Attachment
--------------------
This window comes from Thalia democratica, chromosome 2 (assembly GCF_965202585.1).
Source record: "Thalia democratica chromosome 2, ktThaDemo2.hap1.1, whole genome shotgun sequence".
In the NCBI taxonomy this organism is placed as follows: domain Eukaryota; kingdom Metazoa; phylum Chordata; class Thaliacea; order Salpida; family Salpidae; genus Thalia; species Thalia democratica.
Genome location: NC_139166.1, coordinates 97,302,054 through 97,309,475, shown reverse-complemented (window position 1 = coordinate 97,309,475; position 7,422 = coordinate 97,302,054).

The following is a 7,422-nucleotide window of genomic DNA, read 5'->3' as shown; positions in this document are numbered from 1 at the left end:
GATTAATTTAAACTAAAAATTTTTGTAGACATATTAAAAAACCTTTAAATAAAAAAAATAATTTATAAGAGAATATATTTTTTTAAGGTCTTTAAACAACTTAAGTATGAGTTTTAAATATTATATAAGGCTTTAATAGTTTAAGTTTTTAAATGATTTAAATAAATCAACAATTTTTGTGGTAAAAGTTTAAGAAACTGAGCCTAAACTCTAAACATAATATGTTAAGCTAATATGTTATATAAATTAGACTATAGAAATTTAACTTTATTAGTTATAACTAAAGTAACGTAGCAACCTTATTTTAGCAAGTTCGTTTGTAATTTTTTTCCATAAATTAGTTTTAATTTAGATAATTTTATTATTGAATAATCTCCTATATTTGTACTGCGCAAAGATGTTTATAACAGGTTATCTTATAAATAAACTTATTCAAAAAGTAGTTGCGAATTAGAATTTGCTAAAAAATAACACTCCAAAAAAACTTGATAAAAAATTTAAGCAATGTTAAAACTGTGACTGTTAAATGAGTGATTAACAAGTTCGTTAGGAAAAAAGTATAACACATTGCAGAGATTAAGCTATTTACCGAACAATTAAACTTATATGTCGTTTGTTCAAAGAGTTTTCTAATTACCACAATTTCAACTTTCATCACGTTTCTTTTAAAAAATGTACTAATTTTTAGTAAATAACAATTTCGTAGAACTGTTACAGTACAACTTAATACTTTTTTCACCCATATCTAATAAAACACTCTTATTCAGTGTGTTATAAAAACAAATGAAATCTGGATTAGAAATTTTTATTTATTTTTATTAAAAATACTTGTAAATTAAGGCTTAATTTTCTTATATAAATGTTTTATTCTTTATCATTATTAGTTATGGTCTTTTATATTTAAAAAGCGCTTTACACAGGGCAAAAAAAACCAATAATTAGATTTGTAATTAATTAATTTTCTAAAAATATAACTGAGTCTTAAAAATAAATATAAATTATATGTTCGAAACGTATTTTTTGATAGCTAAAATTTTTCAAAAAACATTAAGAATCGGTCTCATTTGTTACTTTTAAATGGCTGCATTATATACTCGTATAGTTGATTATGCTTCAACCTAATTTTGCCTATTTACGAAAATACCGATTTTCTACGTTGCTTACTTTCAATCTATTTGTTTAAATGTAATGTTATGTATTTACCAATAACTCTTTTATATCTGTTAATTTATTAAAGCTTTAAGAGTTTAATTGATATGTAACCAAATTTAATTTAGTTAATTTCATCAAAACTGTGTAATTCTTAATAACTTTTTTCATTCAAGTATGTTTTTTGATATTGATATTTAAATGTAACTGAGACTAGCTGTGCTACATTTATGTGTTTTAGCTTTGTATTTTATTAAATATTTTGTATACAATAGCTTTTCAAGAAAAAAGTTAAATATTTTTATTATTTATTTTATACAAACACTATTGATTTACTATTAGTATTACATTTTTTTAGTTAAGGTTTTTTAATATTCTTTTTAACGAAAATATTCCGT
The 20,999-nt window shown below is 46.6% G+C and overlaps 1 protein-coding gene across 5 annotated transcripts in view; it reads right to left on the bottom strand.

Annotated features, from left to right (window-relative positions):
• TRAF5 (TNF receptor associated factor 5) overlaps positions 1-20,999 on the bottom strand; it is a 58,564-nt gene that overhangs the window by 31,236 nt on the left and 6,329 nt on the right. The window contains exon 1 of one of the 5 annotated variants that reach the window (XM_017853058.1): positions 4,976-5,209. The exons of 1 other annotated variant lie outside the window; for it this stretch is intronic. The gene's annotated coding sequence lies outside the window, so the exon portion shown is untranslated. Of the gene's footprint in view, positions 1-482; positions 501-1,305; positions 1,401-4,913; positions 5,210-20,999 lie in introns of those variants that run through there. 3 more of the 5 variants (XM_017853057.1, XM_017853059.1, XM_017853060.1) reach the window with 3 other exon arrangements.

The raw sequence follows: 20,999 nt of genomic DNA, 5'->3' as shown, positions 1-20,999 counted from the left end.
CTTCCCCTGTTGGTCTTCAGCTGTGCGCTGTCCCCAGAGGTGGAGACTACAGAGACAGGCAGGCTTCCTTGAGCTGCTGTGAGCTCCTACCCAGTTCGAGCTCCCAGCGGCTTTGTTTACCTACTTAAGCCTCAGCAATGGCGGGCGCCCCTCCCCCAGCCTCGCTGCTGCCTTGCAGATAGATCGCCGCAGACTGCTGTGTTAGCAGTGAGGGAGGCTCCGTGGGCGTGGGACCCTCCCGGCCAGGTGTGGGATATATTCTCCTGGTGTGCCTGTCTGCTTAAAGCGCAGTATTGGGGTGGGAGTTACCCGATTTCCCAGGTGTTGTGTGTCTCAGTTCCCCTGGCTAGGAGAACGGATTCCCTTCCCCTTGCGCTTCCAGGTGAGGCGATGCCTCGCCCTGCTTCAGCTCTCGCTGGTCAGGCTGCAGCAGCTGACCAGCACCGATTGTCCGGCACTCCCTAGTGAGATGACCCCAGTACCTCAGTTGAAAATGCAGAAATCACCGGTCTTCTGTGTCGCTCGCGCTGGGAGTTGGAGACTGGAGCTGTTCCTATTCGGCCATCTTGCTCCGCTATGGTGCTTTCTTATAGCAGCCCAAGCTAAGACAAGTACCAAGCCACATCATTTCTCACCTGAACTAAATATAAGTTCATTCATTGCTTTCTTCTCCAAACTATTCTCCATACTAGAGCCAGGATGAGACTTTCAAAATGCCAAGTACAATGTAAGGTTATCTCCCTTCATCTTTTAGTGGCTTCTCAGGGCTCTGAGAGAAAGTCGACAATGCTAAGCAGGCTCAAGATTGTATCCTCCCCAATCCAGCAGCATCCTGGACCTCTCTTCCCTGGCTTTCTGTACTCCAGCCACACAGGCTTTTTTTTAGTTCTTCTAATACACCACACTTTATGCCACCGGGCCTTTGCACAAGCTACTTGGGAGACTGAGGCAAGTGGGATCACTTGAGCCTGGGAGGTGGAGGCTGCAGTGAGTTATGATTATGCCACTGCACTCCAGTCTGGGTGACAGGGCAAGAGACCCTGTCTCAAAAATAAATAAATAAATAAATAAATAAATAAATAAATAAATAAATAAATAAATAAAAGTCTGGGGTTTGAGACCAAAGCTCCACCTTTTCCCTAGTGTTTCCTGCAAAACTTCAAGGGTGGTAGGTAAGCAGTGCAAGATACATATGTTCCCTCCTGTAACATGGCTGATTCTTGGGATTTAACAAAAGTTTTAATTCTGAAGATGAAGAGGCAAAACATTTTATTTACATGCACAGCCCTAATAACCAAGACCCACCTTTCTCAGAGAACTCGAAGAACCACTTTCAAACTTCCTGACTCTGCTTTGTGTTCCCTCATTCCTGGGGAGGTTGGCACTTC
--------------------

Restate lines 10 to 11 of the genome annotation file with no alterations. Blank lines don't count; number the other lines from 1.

The raw sequence follows: 20,999 nt of genomic DNA, 5'->3' as shown, positions 1-20,999 counted from the left end.
CTTCCCCTGTTGGTCTTCAGCTGTGCGCTGTCCCCAGAGGTGGAGACTACAGAGACAGGCAGGCTTCCTTGAGCTGCTGTGAGCTCCTACCCAGTTCGAGCTCCCAGCGGCTTTGTTTACCTACTTAAGCCTCAGCAATGGCGGGCGCCCCTCCCCCAGCCTCGCTGCTGCCTTGCAGATAGATCGCCGCAGACTGCTGTGTTAGCAGTGAGGGAGGCTCCGTGGGCGTGGGACCCTCCCGGCCAGGTGTGGGATATATTCTCCTGGTGTGCCTGTCTGCTTAAAGCGCAGTATTGGGGTGGGAGTTACCCGATTTCCCAGGTGTTGTGTGTCTCAGTTCCCCTGGCTAGGAGAACGGATTCCCTTCCCCTTGCGCTTCCAGGTGAGGCGATGCCTCGCCCTGCTTCAGCTCTCGCTGGTCAGGCTGCAGCAGCTGACCAGCACCGATTGTCCGGCACTCCCTAGTGAGATGACCCCAGTACCTCAGTTGAAAATGCAGAAATCACCGGTCTTCTGTGTCGCTCGCGCTGGGAGTTGGAGACTGGAGCTGTTCCTATTCGGCCATCTTGCTCCGCTATGGTGCTTTCTTATAGCAGCCCAAGCTAAGACAAGTACCAAGCCACATCATTTCTCACCTGAACTAAATATAAGTTCATTCATTGCTTTCTTCTCCAAACTATTCTCCATACTAGAGCCAGGATGAGACTTTCAAAATGCCAAGTACAATGTAAGGTTATCTCCCTTCATCTTTTAGTGGCTTCTCAGGGCTCTGAGAGAAAGTCGACAATGCTAAGCAGGCTCAAGATTGTATCCTCCCCAATCCAGCAGCATCCTGGACCTCTCTTCCCTGGCTTTCTGTACTCCAGCCACACAGGCTTTTTTTTAGTTCTTCTAATACACCACACTTTATGCCACCGGGCCTTTGCACAAGCTACTTGGGAGACTGAGGCAAGTGGGATCACTTGAGCCTGGGAGGTGGAGGCTGCAGTGAGTTATGATTATGCCACTGCACTCCAGTCTGGGTGACAGGGCAAGAGACCCTGTCTCAAAAATAAATAAATAAATAAATAAATAAATAAATAAATAAATAAATAAATAAATAAAAGTCTGGGGTTTGAGACCAAAGCTCCACCTTTTCCCTAGTGTTTCCTGCAAAACTTCAAGGGTGGTAGGTAAGCAGTGCAAGATACATATGTTCCCTCCTGTAACATGGCTGATTCTTGGGATTTAACAAAAGTTTTAATTCTGAAGATGAAGAGGCAAAACATTTTATTTACATGCACAGCCCTAATAACCAAGACCCACCTTTCTCAGAGAACTCGAAGAACCACTTTCAAACTTCCTGACTCTGCTTTGTGTTCCCTCATTCCTGGGGAGGTTGGCACTTC